Imagine if the U.S. were to witness its paper currency plummet to just 4% of its face value. Then, imagine the ruling powers were to decisively withdrawal all government deposits from its central banks. Finally, imagine we start to produce 45% of the world’s gold supply. Now, imagine that all those things have already happened. Welcome to the turbulent early days of gold.
Divisiveness and debate were at home in America during the nineteenth century as much as they are today. Only in that time one of the major topics was determining how to handle the issue of money. That is, the founding fathers had to determine how currency would work in this burgeoning land.
Many people detested paper money and considered gold, as many do today, as the only real, dependable form of payment. However, the U.S. was taking shape and if economic growth were to be sustained how would gold scale? Citizens would have to mine it and track it and all at a speed that kept pace with the rapid population growth occurring across the land.
Therefore, states issued their own paper currency. These predecessors to the money we use today carried names like “red dogs,” “smooth monkeys,” and “stump tails,” as researcher and historian James Ledbetter explains in his latest book. However, despite the necessity of this system leaders like Thomas Jefferson warned that “bank notes will be as oak leaves.” He, like others feared rampant inflation.
Meanwhile, a uniform paper currency still eluded the country. In isolated cases Jefferson’s fears came to fruition as Rhode Island banknotes sank to just 4% of their face value from 1730 to 1750. This outcome was not uncommon. Ledbetter offers an anecdote from a man who saw a one-dollar note diminish to nothing in the span of traveling just one hundred yards. The reason: across state lines various currencies held different sway.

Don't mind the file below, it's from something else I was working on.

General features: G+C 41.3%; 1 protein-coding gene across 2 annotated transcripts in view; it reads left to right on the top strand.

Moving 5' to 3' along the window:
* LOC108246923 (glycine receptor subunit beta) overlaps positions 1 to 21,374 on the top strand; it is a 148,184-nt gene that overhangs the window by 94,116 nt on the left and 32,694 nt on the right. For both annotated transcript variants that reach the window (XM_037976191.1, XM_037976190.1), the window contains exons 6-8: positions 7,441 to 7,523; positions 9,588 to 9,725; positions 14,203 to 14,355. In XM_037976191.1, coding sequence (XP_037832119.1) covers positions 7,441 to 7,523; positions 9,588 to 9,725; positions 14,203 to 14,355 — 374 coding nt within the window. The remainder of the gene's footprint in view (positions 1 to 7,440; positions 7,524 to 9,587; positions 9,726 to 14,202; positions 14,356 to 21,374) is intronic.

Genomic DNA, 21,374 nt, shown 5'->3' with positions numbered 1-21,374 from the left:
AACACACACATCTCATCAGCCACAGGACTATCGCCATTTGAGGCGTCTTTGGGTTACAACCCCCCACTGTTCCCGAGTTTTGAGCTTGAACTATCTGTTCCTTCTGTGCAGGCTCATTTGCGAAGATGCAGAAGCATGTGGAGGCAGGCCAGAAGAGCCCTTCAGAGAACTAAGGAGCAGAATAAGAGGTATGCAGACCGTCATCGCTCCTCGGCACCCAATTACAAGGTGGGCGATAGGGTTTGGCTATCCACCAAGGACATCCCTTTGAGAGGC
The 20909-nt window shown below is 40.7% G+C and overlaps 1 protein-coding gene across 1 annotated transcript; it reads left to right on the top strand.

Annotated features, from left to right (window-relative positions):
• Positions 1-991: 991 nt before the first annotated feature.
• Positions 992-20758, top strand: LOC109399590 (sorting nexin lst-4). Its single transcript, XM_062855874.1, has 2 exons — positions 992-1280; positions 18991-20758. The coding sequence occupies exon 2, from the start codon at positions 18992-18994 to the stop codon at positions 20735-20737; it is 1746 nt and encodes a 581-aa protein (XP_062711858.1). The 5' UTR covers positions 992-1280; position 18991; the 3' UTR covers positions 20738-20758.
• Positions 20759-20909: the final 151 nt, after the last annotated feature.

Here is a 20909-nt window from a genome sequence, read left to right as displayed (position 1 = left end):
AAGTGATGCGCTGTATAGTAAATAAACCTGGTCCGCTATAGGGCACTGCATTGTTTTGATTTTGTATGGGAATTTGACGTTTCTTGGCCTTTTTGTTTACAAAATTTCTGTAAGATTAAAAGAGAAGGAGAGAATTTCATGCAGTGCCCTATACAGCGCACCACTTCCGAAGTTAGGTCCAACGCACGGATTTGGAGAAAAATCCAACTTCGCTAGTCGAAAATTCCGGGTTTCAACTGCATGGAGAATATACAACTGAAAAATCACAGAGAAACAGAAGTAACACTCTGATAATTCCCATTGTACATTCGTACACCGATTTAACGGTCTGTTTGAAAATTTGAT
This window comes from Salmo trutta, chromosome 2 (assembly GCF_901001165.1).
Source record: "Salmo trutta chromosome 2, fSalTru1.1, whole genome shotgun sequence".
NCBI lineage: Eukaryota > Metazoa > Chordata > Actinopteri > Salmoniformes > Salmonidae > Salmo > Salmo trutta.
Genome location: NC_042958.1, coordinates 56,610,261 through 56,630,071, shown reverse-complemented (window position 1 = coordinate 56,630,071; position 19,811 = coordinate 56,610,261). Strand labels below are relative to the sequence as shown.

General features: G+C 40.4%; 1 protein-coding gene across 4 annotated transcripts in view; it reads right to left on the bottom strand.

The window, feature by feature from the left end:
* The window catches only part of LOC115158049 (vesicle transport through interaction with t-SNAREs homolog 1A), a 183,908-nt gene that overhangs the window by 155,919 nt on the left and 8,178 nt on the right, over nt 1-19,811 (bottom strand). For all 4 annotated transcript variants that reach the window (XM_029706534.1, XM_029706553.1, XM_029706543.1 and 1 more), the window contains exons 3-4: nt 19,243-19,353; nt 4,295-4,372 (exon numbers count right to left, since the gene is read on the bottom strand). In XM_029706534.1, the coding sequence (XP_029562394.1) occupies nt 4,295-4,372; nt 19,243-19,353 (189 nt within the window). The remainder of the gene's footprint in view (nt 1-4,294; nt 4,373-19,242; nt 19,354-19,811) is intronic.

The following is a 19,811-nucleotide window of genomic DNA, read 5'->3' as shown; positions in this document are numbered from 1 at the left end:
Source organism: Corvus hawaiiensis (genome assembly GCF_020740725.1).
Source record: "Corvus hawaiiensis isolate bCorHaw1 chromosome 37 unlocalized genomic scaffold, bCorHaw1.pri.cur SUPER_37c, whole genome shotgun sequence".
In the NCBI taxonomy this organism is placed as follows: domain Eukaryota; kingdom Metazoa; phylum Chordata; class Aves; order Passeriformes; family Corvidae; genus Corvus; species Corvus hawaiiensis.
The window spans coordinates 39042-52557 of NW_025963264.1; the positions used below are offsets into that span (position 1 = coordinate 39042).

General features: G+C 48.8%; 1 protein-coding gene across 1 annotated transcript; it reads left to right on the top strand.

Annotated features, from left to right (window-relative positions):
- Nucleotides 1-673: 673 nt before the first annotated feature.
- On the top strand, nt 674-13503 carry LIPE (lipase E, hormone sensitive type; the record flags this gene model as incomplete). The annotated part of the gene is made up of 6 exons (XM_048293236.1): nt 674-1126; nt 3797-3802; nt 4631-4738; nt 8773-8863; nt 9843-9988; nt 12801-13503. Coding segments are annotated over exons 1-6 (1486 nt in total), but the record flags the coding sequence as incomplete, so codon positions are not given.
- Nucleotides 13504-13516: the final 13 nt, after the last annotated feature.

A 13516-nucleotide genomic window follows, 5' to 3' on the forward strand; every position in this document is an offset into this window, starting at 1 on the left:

However, the gold rush sparked renewed fervor around precious metals as production peaked in approximately 1852. The onslaught of ordinary miners seeking wealth came fast. But deposits were soon depleted and any remaining gold required heavy, expensive machinery to be unearthed.
Today, gold remains as captivating to Americans and investors across the world. As of the end of the first quarter of this year bar and coin demand increased by 9% YoY. Interestingly, this growth is due, in part, to a resurgence in interest among banks which are “increasingly looking to develop their gold businesses to offer a compelling proposition to investors,” according to The World Gold Council.
Moreover, this trend has international appeal. In the last quarter of 2016 the Bank of China started offering investors an interest-bearing gold instrument. Other inventions like “Microgold” offer investors a physical-backed product which makes purchasing the precious metal easier. This development represents a drive to bring a new generation into the world of gold investing through more accessible digital means.
Gold was never abundant enough to support the breakneck speed of America’s development. However, this very fact forms the basis of its appeal today; its rarity underpins its effectiveness as a universal, global currency. “Stump tails” change but gold is here to stay.